Tullaghan, Co Leitrim
Getting home to Leitrim following our extended pandemic-forced exile in Dublin was akin to receiving a bear hug from a good friend, something else I’ve been missing these past few months.
There was no one thing that captured why I and so many people are drawn back to ‘their place’, wherever that may be. But the feeling of assimilation was tangible from the first evening we sat breaking bread together on my brother Stuart’s patio, the sun setting slowly before us, over the Atlantic Ocean and Leitrim’s little coastline.
The time it took for the sun to eventually slip away was, I feel, reflective of the pace of life out West and a way of living that appeals to many of the region’s sentimental exiles.
It reminds us of when we had more time in our lives. Of silage summer days and hay gathering evenings when a bicycle could take you to the very edge of your world and back and no one looked for you as long as you came home for dinner.
Returning there again after a few months away, I was struck by the generosity of space. Such a landscape and vista engenders one to breathe more deeply, I find.
Knowing one’s breath is one of the first steps in better recognising one’s bodily responses to stresses, anxieties, and triggers. Controlling that breath and developing the ability to return it to an equilibrium helps to disengage the mind’s evolutionary tendency to engage our ‘fight or flight’ response to such stimuli. Hence some of the psychological and physiological benefits of mindfulness or yoga.
Maybe that’s one of the reasons I feel so relaxed in Leitrim – its length, its breadth, and its breathe. Leitrim is my Child’s Pose.
Of course, life in Leitrim is not without its stresses (and these days I’m always on ‘holiday’ when visiting there).
I’m a pragmatic enough sentimentalist with enough lived experience of the place to know that. I know too there are some rose-coloured glasses to be removed from the end of my nose if I’m to wholly recall life there as a full-time resident.
Then there’s the exile’s dilemma to deal with – the belief that what you experience while home on holiday is what life is like there all the time.
While in fact the other 50 weeks of the year locals don’t see as regularly the people they’d like to or do all the things they said they would, either. But all that said and done, for me, there remains something about the place and its pace that lends oneself to a more relaxed relationship with one’s inner and outer worlds.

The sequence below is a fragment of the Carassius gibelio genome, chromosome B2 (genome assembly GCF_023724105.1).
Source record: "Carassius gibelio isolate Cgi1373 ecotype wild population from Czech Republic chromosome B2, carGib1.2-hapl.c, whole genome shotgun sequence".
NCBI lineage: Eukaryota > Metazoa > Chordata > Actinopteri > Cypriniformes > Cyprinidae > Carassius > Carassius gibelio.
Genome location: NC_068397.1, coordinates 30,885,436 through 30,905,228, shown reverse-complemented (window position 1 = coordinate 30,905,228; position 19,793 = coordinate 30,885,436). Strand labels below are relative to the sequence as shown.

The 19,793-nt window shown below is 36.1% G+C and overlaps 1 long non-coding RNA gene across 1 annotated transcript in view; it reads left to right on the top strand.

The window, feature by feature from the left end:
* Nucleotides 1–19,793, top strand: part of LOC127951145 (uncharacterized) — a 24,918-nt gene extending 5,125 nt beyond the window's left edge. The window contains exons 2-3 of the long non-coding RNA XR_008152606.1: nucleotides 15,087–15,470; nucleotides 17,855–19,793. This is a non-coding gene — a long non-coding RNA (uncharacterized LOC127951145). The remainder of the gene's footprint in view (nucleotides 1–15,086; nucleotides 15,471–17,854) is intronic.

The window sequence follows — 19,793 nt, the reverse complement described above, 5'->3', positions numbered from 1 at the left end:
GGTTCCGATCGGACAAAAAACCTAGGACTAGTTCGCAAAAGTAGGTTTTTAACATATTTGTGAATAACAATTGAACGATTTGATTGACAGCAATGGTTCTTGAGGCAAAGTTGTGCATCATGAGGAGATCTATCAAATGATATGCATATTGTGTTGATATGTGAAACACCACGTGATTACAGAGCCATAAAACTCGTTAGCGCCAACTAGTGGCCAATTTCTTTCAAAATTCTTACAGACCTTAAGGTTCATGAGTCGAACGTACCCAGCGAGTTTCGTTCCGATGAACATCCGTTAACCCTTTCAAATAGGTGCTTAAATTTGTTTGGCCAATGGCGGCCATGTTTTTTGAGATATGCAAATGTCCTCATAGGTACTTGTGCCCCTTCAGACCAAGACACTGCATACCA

I find it requires a conscious effort to successfully disengage from the pace of life generated by the built and cultural architecture of Dublin city. I disengage from the volumes of traffic and the avatar existence of a daily commute by cycling everywhere possible.
I decompress from the concrete world by escaping into nature, preferably the coast or the mountains but the likes of St. Anne’s Park too is a perfect tonic. I escape from the volume of people by immersing myself in my little family, our garden, and some music or a book.
On the flip side of this a cycle through Dublin en route to meeting some friends for a night of revelry energises me in the most electric way. Dublin’s many magnificent buildings, structures, and engineering feats remind me of man’s creative capacities and fill me with awe.
There is always something to do (except during a pandemic lockdown – but again that’s hardly exclusive to Dublin). Meanwhile, the anonymity of a city has always both excited and relaxed me; it is the perfect antidote to some of the ‘in your pocket politics’ that can pollute a small town or village.
But one of my life’s maxims has always been: ‘it’s not where you are it’s who you’re with’.
My immediate family live pretty much in a 20km radius of each other in Leitrim. I missed them dreadfully during lockdown and couldn’t wait to see everyone.
We had a wonderful outdoor gathering in the courtyard of an old farmhouse that my dad bought back in the 1980s.
It’s a venue that has hosted many special gatherings of the Regan clan and friends.
It soothed my soul and eased much longing. But I am fortunate to boast a circle of friends in Dublin that are just as mad and meaningful as my family and in normal times we meet regularly and are essentially each other’s extended and surrogate family.
So being blessed with people I want to share my life with in both locations means I can be happy and content in either, and will as I have always done, use the place I am not currently calling home as a counterbalance that helps keep me in equilibrium.
The fortnight at home came at the perfect time for my two-and-a-half-year-old daughter Eliza who was becoming well sick of the sight of Mama and Dada and Liath the Cat. Her favourite question had become: ‘Is Leitrim open yet?’
Her experience was the ideal antidote to lockdown: family and friends, space, freedom and abundance. Her integration was instantaneous, and her developmental leap was a wonder to watch.
And yet, when we packed up our car, waved goodbye, and started our journey homewards Eliza turned to us and said: ‘I’m looking forward to seeing Cat’ and in a way I guess we all were.